I probably should’ve written this right when the movie came out so that you’d have time to go see it after reading this review, but I didn’t get a chance to go to the theatre until a few days ago. You’ll just have to head straight to your closest AMC– preferably one of those ones with reclining chairs– as soon as your eyes hit the last word in the last paragraph, otherwise it’ll be out of theaters before you get there.


I read the book first, obviously. I can’t even imagine reading a book after seeing the movie. People who do that have serious issues. The one exception when it’s necessary to go back and read the books is Harry Potter…mostly because there really is no excuse for being a literate human being who has not read Harry Potter. You have one chance to live. Do it right.

The Girl on the Train by Paula Hawkins is quite the gripping thriller novel, which explains why it was given its own movie. Unless you’re Nicolas Sparks, getting a movie deal from a book is a huge accomplishment. For Nicolas Sparks, it’s just another Tuesday.

Here’s the gist of the plot: A woman named Megan disappears one night, and we need to find out what happened to her. An alcoholic named Rachel used to watch Megan and her husband in their backyard as she rode the train past their house each day, but they never met. Rachel also used to live two doors down from Megan years before seeing her from the train, back when she was married to her ex-husband, Tom. Tom still lives in the house neighboring Megan’s house, which Rachel sees every day through the train window, as well. This sends her into fits of drinking because his new wife, Anna– who he cheated with on Rachel– now lives there with him.

Each chapter is written from the viewpoint of either Rachel, Megan, or Anna. Through each of their perspectives in the time leading up to Megan’s disappearance, and the time after, you try to piece together who was behind it. Was it her hot therapist? Was it Rachel, who does crazy things when she gets blackout drunk? Was it Anna, who seems a bit off? Was it Megan’s ex-boyfriend who deserted her ten years ago? Or did Megan simply run away on her own?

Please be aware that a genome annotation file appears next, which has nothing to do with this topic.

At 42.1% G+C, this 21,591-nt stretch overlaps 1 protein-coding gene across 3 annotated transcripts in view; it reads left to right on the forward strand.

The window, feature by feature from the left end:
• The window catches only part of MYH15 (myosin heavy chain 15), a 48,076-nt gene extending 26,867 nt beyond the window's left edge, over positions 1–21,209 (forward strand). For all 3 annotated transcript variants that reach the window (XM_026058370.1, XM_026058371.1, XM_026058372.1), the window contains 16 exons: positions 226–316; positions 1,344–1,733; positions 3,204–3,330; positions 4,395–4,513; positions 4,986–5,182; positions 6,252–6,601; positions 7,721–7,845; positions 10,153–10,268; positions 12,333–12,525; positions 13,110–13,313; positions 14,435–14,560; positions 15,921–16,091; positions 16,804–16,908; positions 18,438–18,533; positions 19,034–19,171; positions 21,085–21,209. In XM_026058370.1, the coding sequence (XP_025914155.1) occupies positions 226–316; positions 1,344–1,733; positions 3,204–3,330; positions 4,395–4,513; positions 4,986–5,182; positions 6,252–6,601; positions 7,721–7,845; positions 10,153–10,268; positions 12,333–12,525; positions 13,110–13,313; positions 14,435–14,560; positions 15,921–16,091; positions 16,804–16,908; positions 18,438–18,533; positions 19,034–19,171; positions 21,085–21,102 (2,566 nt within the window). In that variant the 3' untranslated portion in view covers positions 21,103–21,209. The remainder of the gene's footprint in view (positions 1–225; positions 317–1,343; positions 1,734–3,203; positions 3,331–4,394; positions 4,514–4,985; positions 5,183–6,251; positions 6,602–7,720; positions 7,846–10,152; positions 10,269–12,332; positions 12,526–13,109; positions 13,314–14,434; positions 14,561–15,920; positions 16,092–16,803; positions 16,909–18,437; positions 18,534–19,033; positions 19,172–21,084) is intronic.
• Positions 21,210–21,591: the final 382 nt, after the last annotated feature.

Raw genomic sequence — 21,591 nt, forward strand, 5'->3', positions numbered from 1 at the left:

As with any book, you have to read the first 50-100 pages to really get invested, but from there, the pages practically flip themselves.


Each woman’s chapters are extremely internal, working through the intricacies of how each of their pasts shape the way they see the world. There’s so much wondering, pondering, and private wishing that I didn’t know how it would translate to a movie screen, when the majority of the storyline must be done with dialogue and action. Unfortunately, my concerns were validated. The movie was decent, but not nearly as intriguing as the book since you didn’t experience the complexities going on in the mental and emotional worlds of each narrator.

On top of the internal vs. external issue, jumping back and forth from the viewpoints of different characters is a challenging task for film. The book simply labeled each chapter with the narrator’s name and date stamp, but even then I had to flip back and forth a few times to make sure I was following correctly. The movie flashes a woman’s name on the screen each time it shifts to her perspective, but I found it to make the whole story a bit disjointed.

In condensing the 400 pages into a 2 hour film, directors had to leave out a few key scenes, as is the case with every book to movie adaptation. I was confused as to why they left out a few key happenings that would’ve fit squarely into scenes they already included in the movie, but perhaps they would’ve come across wrong without all the psychology and complex internal dialogue that the book provided. That would make sense for all the movie changes except for the fact that they changed the location from the suburbs of London to the suburbs of New York City. Why?? Whatever, I can’t get upset, because any movie omission or change is trivial compared to Harry Potter and the Goblet of Fire failing to include Rita Skeeter’s beetle Animagus. If I had to deal with that, I can deal with anything.


Despite enjoying the book significantly more than the movie, I still recommend checking out the film. Perhaps it’s one you may just want to rent for $3.99 on Amazon Prime when it’s released instead of spending $14.00 at a theatre, but either way, you’ll want to see it once you’ve read the book. If I have to choose one for you to experience, though, the book is the runaway winner.